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Astronauts grew green chile on the space station and made themselves space tacos

NASA astronaut Shane Kimbrough checks Hatch chile plants growing on the International Space Station earlier this year.
NASA astronaut Shane Kimbrough checks Hatch chile plants growing on the International Space Station earlier this year.

Outer space just got a little more delicious.

Astronauts aboard the International Space Station had the pleasure of dining on space tacos last weekend: tacos topped with green chile that was actually grown in space. As part of NASA's Plant Habitat-04 investigation, scientists began growing hatch chile — a type of pepper found in New Mexico's Hatch Valley — aboard the ISS in July in an effort to understand more about "plant-microbe interactions" in space, NASA said.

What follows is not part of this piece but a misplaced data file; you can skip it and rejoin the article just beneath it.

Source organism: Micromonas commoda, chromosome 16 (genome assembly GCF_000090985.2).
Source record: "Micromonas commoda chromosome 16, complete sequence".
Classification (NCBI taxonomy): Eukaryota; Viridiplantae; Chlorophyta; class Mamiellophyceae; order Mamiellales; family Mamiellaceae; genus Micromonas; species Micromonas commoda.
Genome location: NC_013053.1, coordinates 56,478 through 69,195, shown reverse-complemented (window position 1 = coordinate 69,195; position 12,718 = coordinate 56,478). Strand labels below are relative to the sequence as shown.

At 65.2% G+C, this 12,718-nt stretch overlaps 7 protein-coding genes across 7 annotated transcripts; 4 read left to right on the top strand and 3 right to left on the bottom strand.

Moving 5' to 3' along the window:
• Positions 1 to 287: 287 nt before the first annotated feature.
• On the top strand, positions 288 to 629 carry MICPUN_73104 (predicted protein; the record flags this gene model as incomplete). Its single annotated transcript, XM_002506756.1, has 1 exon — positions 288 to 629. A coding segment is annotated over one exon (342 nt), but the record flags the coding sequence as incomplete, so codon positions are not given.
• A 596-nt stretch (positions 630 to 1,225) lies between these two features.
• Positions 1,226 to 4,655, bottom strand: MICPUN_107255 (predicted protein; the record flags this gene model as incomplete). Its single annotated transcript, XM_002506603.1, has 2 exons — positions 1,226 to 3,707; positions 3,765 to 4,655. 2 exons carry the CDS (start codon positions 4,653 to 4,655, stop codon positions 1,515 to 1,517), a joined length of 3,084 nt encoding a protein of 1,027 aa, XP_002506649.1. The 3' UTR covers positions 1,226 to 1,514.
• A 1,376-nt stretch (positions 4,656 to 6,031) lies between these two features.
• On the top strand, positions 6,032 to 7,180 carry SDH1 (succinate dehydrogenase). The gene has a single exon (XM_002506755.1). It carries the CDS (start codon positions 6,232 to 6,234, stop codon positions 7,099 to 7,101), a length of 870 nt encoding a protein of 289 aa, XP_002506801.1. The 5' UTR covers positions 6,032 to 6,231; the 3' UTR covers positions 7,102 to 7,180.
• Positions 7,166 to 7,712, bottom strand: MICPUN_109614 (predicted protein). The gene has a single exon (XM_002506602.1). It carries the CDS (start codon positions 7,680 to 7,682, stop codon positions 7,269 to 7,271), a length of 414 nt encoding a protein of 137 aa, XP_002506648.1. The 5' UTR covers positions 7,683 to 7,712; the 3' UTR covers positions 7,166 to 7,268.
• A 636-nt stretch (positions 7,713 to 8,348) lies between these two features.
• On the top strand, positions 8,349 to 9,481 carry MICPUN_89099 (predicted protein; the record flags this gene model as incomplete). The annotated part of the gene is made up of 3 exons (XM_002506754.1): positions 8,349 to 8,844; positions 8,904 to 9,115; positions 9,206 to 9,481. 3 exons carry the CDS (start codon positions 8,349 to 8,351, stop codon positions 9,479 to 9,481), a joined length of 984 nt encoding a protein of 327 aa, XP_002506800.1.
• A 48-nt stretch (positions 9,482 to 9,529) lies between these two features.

Astronauts have grown other crops, such as lettuce and radishes, in space before. But peppers are more difficult to grow in space because they take a relatively long time to germinate and bear fruit, according to the NASA release.

This is the first time NASA has grown peppers in space, and astronauts finally got to taste the fruits of their labor on Friday before collecting data on the red and green peppers that were harvested. Astronaut Megan McArthur shared photos of what she called her "best space tacos yet," which were made using fajita beef, rehydrated tomatoes and artichokes, and the hatch chile grown on the ISS.

"Friday Feasting!" she wrote on Twitter.

The chile pepper experiment is part of a bid to expand the number of crops that astronauts can grow in space during future missions, NASA explained in a July release.

"The challenge is the ability to feed crews in low-Earth orbit, and then to sustain explorers during future missions beyond low-Earth orbit to destinations including the Moon, as part of the Artemis program, and eventually to Mars," said Matt Romeyn, principal investigator for NASA's Plant Habitat-04 experiment. "We are limited to crops that don't need storage, or extensive processing."

It looks like astronauts may be able to snack on fresh green chile on future missions. Call it one giant bite for mankind.

Copyright 2021 NPR. To see more, visit https://www.npr.org.

Sharon Pruitt-Young